Moving the System: The Contributions of Assessment
Alan Bell, Hugh Burkhardt, and Malcolm Swan
In the two previous chapters, we discussed the principles and examples that are typical of some recent efforts to design external assessment that reflects curriculum objectives in mathematical education in a balanced way. Here, we want to review the processes of implementation and the roles of assessment in the dynamics of educational change, illustrated mainly from experience in the United Kingdom.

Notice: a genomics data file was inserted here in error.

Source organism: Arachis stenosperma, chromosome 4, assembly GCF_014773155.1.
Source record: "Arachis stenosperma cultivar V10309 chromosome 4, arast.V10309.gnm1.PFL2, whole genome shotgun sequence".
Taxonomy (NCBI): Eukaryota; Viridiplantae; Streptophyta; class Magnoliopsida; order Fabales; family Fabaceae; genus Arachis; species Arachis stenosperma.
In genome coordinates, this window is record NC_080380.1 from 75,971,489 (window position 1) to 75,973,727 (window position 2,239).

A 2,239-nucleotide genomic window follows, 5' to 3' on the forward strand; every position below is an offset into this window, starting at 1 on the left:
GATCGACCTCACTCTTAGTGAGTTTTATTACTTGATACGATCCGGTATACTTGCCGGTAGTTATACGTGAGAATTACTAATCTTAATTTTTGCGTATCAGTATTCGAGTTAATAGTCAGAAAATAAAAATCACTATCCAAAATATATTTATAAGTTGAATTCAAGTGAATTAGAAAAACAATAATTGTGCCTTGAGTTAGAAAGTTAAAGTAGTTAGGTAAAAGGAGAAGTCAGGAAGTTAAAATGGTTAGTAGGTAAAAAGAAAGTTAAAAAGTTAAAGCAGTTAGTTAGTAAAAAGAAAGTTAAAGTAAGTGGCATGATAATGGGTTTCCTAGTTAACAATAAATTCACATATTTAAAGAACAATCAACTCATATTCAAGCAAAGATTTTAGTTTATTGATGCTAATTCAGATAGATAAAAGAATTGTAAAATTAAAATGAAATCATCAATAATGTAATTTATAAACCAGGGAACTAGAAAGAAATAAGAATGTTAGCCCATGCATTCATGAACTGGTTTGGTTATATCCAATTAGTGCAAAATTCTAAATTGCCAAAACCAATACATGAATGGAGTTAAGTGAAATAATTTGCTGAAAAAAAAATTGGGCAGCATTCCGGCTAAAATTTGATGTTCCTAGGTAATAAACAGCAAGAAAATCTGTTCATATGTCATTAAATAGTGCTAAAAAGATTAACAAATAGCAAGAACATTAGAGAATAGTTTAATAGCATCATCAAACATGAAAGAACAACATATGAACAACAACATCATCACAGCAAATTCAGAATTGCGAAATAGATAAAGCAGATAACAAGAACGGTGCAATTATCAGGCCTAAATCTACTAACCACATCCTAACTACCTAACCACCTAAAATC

We have already noted the heuristic observation that the implemented curriculum is strongly influenced, perhaps even dominated, by the nature of any assessment procedures whose results directly affect the students and teachers involved. This is, of course, neither surprising nor accidental. Since public assessment represents an official measure of the achievement of students and (although there are other obvious important factors) the performance of their teachers, it is a brave teacher who will devote much time to aspects of mathematical performance for which no direct "credit" accrues. Indeed, some would regard it as irresponsible to do so, although there are groups of dedicated teachers who regularly include other elements of the curriculum that are not tested because of their perception of the educational benefits that these elements offer. Politicians have long recognized, and used, assessment as a powerful lever for putting pressure on those who work in the education system.